Less Is More: Merging AST Nodes To Optimize Interpreters
The Truffle framework allows language implementations to reach state-of-the-art run time performance while only providing an abstract syntax tree (AST) interpreter; the AST is compiled to machine code using GraalVM’s JIT compiler. However, it can take some time before this fully optimized code is generated and executed: startup performance is consequently tightly bound to interpreter performance, therefore reducing the execution time requires us to improve interpreter performance instead of solely focusing on the JIT compiler.
Through the use of a novel technique called supernodes, we take steps towards improving the run-time performance of Truffle-based interpreters, aiming to reduce programs’ overall execution time by improving interpreter performance. We take inspiration from a well-known bytecode interpreter optimization technique: superinstructions, which reduce the instruction dispatch overhead by concatenating existing instructions. In the case of supernodes, AST nodes are merged, creating a single entity which has the same behavior as the original tree.
The main performance gain of supernodes comes from removing redundant node safety guards: for instance, regular nodes have to check the type of their input data through a type guard, even though it may have already been determined by another node which had no way of sharing this information. Supernodes avoid this problem through unifying the node contexts. Moreover, similarly to superinstructions, performance is also gained through reducing the node dispatch overhead as a result of using fewer nodes.
So far, we have been relying on the research language TruffleSOM, a minimal Smalltalk dialect implemented using Truffle, and we are focusing on the Are We Fast Yet benchmark suite, which contains both micro- and macro-benchmarks. Initial results are promising, showing up to 42% run time reduction with the addition of 20 supernodes. Moreover, there are currently no performance regressions for any of our benchmarks compared to a baseline with no supernode candidates available.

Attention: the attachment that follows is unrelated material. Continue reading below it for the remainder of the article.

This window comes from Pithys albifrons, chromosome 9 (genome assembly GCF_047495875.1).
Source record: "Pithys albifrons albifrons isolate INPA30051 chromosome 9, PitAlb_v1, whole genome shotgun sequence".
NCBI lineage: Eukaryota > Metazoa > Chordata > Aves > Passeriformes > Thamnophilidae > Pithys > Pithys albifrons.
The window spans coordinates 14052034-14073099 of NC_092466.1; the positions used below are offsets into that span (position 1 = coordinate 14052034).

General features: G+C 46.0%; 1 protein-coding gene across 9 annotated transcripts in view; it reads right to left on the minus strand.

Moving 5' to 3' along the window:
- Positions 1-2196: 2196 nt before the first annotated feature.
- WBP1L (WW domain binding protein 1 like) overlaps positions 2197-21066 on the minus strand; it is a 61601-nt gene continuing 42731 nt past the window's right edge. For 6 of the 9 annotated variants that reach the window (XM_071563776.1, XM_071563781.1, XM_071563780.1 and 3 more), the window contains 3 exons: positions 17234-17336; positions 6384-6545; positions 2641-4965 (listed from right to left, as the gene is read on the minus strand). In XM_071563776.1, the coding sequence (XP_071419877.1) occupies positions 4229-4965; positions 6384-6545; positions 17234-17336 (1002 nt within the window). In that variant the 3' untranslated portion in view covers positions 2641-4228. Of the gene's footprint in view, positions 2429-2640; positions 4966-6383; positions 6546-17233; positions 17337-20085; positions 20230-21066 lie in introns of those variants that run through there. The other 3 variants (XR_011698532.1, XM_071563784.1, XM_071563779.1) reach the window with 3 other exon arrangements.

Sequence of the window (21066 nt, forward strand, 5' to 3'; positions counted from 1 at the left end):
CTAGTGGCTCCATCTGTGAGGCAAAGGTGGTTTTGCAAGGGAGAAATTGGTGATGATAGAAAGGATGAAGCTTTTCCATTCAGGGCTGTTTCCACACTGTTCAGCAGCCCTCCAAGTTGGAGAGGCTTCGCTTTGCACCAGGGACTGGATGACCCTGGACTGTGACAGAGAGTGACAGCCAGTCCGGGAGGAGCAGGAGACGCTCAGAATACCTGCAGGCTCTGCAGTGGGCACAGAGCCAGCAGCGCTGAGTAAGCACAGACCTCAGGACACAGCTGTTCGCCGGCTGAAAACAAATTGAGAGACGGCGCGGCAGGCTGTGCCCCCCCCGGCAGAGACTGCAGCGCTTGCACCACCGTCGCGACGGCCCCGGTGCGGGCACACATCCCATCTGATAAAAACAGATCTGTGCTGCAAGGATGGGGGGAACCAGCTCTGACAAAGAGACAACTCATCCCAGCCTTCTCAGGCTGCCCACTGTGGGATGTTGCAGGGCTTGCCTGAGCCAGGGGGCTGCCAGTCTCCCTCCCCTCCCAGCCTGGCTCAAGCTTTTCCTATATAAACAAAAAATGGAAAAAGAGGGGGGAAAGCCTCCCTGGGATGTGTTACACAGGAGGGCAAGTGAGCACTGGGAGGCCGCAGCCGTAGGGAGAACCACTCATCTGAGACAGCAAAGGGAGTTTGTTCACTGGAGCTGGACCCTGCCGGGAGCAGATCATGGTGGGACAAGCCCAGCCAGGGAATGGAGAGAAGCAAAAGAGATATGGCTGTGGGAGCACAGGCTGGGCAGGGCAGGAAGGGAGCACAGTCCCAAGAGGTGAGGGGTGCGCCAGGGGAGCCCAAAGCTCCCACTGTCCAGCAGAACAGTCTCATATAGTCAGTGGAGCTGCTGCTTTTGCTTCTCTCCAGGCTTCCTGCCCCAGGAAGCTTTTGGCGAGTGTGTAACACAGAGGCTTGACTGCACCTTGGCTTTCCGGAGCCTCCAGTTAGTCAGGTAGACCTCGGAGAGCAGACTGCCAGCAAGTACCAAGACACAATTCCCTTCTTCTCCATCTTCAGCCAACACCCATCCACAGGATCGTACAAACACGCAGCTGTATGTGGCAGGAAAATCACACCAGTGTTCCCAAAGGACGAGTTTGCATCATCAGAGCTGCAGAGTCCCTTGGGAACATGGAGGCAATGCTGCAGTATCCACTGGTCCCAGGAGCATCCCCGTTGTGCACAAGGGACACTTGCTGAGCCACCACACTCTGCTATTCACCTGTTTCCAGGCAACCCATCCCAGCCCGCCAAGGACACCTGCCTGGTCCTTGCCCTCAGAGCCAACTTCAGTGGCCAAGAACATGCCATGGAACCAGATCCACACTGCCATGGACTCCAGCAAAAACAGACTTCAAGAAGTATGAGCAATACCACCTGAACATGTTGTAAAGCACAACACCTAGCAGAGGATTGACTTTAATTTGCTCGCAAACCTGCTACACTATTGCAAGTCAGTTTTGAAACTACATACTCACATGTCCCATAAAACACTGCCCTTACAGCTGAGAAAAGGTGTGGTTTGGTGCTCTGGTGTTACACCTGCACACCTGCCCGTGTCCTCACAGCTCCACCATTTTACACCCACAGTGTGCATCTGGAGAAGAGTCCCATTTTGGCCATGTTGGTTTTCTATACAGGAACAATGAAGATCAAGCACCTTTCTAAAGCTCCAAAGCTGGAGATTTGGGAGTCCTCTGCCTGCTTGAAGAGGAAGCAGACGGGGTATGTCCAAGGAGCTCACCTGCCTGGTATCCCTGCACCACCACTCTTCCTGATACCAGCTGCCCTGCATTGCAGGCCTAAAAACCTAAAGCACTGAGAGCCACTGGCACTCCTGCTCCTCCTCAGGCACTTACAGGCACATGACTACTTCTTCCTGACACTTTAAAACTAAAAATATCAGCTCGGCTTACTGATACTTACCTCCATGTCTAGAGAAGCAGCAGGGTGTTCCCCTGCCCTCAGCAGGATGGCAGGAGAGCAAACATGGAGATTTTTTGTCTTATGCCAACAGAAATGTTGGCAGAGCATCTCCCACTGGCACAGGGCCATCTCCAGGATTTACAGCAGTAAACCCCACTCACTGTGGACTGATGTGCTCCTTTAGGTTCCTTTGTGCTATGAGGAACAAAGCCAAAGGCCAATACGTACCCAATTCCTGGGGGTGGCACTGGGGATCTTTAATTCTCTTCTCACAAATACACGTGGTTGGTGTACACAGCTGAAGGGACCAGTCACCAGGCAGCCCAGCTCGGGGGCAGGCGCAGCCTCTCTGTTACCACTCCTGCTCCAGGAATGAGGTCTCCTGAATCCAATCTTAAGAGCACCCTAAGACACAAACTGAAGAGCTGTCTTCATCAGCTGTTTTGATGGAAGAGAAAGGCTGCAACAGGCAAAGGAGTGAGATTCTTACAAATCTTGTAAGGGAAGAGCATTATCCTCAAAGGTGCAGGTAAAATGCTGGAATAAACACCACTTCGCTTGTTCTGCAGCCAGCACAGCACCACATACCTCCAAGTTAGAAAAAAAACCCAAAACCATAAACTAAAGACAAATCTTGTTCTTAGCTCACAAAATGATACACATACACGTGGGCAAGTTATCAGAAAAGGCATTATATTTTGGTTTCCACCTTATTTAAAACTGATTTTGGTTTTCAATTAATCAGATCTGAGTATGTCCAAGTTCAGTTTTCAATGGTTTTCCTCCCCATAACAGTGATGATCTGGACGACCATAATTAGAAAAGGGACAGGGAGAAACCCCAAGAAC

However, node trees that yield valuable supernodes are currently detected manually, and the process of generating supernodes from them is currently not automated. In the future, we aim to develop heuristics to identify potential supernode candidates: both at parsing time through static analysis, as well as later during run time through detection of frequently called nodes that could yield performance gains should they be merged together. The supernodes would then be generated based on the code of the selected AST nodes. In addition, we aim to port our technique to more complex Truffle implementations used in the industry, such as GraalPython or TruffleRuby.
Tue 22 MarDisplayed time zone: Lisbon change
10:30 - 12:00
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